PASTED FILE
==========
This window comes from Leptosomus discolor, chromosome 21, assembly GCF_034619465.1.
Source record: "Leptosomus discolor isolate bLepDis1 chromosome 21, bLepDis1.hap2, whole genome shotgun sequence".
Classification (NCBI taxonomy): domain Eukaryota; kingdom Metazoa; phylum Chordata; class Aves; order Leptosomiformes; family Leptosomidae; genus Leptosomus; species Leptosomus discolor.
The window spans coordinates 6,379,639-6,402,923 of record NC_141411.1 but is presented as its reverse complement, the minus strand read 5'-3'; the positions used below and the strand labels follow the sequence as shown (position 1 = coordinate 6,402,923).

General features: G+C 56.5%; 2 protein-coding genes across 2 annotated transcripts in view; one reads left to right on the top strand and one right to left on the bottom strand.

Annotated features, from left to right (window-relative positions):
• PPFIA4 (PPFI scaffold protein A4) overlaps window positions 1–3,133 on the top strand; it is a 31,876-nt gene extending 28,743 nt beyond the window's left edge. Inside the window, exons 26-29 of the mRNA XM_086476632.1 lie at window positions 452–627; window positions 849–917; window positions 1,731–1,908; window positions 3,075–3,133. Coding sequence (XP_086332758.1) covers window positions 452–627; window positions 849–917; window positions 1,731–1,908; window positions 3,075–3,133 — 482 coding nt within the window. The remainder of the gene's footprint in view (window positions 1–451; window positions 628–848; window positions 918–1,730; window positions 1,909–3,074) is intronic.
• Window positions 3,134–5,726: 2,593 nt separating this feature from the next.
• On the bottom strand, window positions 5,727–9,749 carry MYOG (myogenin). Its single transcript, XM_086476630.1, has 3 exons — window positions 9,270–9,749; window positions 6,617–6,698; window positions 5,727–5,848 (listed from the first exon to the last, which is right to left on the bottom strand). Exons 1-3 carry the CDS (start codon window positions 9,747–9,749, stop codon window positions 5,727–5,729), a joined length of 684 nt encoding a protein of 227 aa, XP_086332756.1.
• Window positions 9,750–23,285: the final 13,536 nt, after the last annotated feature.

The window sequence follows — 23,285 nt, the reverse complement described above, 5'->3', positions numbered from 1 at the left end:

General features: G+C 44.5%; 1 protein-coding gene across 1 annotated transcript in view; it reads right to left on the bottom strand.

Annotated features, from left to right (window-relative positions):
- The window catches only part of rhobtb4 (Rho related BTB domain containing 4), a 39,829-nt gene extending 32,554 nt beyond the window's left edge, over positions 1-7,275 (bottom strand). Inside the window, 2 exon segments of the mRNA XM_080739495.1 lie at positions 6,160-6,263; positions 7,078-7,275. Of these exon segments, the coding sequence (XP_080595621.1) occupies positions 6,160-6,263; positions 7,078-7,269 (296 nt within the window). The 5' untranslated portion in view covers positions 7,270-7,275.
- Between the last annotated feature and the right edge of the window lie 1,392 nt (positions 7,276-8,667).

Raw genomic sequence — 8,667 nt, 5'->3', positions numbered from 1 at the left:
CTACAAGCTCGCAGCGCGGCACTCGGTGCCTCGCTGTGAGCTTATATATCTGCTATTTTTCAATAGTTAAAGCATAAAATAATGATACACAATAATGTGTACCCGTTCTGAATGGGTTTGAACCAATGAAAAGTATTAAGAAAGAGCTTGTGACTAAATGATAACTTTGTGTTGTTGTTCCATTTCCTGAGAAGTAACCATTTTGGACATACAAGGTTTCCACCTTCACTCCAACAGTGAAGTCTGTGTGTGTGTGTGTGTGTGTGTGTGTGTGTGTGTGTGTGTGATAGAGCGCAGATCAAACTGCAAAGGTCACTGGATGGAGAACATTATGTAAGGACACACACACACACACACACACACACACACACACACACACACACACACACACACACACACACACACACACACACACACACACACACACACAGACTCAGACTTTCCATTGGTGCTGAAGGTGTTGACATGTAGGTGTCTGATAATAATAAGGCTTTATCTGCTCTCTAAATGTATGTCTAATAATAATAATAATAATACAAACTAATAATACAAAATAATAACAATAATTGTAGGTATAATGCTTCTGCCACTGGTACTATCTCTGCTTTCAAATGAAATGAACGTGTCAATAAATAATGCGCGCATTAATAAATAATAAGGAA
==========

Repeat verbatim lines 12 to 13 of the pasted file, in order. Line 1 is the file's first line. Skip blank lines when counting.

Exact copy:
General features: G+C 44.5%; 1 protein-coding gene across 1 annotated transcript in view; it reads right to left on the bottom strand.

Annotated features, from left to right (window-relative positions):